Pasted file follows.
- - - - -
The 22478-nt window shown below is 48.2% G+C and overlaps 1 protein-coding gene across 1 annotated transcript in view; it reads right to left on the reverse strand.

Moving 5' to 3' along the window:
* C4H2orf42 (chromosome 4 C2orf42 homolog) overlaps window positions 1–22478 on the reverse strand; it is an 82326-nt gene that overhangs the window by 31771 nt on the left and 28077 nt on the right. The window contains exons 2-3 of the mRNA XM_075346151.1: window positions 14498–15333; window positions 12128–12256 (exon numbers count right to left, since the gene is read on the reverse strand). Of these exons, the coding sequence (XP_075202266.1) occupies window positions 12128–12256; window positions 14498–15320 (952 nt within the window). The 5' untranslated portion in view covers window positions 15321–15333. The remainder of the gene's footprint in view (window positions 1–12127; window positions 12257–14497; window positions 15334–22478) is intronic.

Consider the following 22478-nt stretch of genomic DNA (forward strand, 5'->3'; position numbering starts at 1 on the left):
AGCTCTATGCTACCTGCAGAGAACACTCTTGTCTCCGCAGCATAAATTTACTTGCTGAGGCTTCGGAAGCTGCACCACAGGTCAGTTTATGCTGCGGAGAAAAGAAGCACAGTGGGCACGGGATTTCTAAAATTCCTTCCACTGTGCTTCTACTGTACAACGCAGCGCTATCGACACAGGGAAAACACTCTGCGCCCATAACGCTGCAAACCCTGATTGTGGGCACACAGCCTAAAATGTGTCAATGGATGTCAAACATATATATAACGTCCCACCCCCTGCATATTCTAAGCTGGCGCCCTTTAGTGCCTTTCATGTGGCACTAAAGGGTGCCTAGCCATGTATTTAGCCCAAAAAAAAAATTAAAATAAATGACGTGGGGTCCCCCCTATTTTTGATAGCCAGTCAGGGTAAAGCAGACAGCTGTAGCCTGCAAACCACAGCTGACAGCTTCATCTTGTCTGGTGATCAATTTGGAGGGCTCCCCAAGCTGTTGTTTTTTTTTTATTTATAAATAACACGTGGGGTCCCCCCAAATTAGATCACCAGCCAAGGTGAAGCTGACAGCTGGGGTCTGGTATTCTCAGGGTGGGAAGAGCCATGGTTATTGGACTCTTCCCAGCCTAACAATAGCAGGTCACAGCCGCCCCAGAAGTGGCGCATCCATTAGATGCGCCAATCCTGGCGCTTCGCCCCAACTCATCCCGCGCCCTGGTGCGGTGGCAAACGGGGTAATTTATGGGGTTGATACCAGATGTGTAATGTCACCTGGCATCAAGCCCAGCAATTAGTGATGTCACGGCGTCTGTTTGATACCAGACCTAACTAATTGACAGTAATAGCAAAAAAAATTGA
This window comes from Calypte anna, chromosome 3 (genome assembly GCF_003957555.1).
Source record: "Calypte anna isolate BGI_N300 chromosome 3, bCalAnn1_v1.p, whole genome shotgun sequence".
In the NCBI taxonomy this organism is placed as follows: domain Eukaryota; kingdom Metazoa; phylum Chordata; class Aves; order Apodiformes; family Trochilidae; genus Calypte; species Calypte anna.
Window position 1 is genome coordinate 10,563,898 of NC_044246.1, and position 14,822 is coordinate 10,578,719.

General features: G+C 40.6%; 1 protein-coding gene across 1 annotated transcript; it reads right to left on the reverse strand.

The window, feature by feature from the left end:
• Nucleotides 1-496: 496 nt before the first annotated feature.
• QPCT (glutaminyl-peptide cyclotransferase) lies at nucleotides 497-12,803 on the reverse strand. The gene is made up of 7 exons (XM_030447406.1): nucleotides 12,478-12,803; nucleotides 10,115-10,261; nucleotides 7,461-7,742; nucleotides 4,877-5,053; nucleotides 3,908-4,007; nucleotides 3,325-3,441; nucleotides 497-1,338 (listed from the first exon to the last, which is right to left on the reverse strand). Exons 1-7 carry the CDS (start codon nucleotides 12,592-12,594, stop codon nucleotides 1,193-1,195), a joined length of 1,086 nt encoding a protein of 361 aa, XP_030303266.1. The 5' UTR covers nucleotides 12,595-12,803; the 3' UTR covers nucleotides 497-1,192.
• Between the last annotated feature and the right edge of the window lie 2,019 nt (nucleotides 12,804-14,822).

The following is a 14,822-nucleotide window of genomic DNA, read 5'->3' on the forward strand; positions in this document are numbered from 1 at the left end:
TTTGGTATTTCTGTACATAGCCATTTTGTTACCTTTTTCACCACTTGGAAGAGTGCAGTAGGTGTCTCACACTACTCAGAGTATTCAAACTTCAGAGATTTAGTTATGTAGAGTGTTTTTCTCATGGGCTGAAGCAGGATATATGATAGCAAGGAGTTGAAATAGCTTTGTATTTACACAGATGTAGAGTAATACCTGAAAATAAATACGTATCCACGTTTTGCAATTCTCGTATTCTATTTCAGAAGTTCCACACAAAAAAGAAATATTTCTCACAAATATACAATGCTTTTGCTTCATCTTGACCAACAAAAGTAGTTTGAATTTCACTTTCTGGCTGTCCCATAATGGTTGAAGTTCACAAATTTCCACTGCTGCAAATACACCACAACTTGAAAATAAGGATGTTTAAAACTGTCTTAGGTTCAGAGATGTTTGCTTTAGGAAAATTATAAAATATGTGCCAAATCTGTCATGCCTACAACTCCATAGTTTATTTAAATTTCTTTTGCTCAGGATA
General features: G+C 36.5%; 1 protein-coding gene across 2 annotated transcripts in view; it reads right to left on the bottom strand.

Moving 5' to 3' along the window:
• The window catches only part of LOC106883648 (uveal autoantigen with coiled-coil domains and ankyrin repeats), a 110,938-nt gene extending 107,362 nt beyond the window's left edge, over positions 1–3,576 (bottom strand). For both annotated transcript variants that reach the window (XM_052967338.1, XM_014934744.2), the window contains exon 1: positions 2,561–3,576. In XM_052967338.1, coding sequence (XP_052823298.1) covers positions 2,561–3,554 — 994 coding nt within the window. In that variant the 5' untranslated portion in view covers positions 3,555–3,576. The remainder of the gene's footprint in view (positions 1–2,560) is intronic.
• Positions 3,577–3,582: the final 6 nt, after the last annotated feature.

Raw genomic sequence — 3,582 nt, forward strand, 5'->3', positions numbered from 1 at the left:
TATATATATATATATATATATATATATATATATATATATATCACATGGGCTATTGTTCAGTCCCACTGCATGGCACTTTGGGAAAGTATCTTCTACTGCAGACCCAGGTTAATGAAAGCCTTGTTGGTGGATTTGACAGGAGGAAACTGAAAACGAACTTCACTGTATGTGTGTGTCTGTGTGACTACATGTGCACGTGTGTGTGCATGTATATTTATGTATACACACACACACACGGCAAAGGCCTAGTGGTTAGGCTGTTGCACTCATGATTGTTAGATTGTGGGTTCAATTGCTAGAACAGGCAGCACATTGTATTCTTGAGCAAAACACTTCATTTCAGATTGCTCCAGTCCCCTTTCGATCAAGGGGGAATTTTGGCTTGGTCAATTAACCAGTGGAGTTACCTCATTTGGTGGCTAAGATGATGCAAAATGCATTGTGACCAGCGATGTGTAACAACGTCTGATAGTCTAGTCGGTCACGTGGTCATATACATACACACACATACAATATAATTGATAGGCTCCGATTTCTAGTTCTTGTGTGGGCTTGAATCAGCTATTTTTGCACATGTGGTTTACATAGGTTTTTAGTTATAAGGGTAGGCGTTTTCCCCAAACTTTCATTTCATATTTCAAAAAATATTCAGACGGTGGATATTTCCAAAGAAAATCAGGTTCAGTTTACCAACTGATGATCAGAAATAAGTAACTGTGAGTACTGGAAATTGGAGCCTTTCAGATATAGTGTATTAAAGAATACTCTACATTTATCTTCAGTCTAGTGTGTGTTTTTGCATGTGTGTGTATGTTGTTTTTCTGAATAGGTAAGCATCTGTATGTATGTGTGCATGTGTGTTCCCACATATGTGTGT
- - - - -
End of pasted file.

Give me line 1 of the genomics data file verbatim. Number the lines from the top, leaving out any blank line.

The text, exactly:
The 22478-nt window shown below is 48.2% G+C and overlaps 1 protein-coding gene across 1 annotated transcript in view; it reads right to left on the reverse strand.